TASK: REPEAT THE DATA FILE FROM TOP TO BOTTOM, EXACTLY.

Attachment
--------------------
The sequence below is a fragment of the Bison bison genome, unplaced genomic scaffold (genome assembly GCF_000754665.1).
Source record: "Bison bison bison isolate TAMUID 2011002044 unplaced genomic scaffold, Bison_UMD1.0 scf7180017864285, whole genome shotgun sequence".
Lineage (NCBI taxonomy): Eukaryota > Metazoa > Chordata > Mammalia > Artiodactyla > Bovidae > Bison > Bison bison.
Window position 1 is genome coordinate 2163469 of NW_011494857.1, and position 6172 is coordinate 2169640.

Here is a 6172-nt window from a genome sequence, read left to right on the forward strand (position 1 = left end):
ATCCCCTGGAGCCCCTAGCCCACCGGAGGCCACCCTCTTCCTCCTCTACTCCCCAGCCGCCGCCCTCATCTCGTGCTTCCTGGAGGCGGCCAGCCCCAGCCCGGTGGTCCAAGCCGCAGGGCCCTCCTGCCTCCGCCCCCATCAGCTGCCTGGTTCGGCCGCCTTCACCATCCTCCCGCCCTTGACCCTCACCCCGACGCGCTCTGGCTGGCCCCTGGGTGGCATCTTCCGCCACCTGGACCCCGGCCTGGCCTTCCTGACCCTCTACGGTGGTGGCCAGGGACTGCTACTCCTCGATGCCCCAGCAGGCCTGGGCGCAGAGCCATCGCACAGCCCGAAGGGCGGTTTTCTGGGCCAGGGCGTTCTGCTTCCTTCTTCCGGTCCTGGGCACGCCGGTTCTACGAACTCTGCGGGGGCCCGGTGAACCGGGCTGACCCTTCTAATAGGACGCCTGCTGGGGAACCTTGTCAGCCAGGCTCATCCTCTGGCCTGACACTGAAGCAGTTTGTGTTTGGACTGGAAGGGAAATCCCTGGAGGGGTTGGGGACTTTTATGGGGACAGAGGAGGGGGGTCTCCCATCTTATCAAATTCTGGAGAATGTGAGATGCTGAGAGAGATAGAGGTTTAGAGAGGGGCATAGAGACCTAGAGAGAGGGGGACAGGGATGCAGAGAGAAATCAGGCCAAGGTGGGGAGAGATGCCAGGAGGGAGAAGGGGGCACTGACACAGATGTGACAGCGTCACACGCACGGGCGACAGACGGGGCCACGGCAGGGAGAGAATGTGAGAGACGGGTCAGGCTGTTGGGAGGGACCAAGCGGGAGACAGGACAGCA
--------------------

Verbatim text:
The sequence below is a fragment of the Bison bison genome, unplaced genomic scaffold (genome assembly GCF_000754665.1).
Source record: "Bison bison bison isolate TAMUID 2011002044 unplaced genomic scaffold, Bison_UMD1.0 scf7180017864285, whole genome shotgun sequence".
Lineage (NCBI taxonomy): Eukaryota > Metazoa > Chordata > Mammalia > Artiodactyla > Bovidae > Bison > Bison bison.
Window position 1 is genome coordinate 2163469 of NW_011494857.1, and position 6172 is coordinate 2169640.

Here is a 6172-nt window from a genome sequence, read left to right on the forward strand (position 1 = left end):
ATCCCCTGGAGCCCCTAGCCCACCGGAGGCCACCCTCTTCCTCCTCTACTCCCCAGCCGCCGCCCTCATCTCGTGCTTCCTGGAGGCGGCCAGCCCCAGCCCGGTGGTCCAAGCCGCAGGGCCCTCCTGCCTCCGCCCCCATCAGCTGCCTGGTTCGGCCGCCTTCACCATCCTCCCGCCCTTGACCCTCACCCCGACGCGCTCTGGCTGGCCCCTGGGTGGCATCTTCCGCCACCTGGACCCCGGCCTGGCCTTCCTGACCCTCTACGGTGGTGGCCAGGGACTGCTACTCCTCGATGCCCCAGCAGGCCTGGGCGCAGAGCCATCGCACAGCCCGAAGGGCGGTTTTCTGGGCCAGGGCGTTCTGCTTCCTTCTTCCGGTCCTGGGCACGCCGGTTCTACGAACTCTGCGGGGGCCCGGTGAACCGGGCTGACCCTTCTAATAGGACGCCTGCTGGGGAACCTTGTCAGCCAGGCTCATCCTCTGGCCTGACACTGAAGCAGTTTGTGTTTGGACTGGAAGGGAAATCCCTGGAGGGGTTGGGGACTTTTATGGGGACAGAGGAGGGGGGTCTCCCATCTTATCAAATTCTGGAGAATGTGAGATGCTGAGAGAGATAGAGGTTTAGAGAGGGGCATAGAGACCTAGAGAGAGGGGGACAGGGATGCAGAGAGAAATCAGGCCAAGGTGGGGAGAGATGCCAGGAGGGAGAAGGGGGCACTGACACAGATGTGACAGCGTCACACGCACGGGCGACAGACGGGGCCACGGCAGGGAGAGAATGTGAGAGACGGGTCAGGCTGTTGGGAGGGACCAAGCGGGAGACAGGACAGCA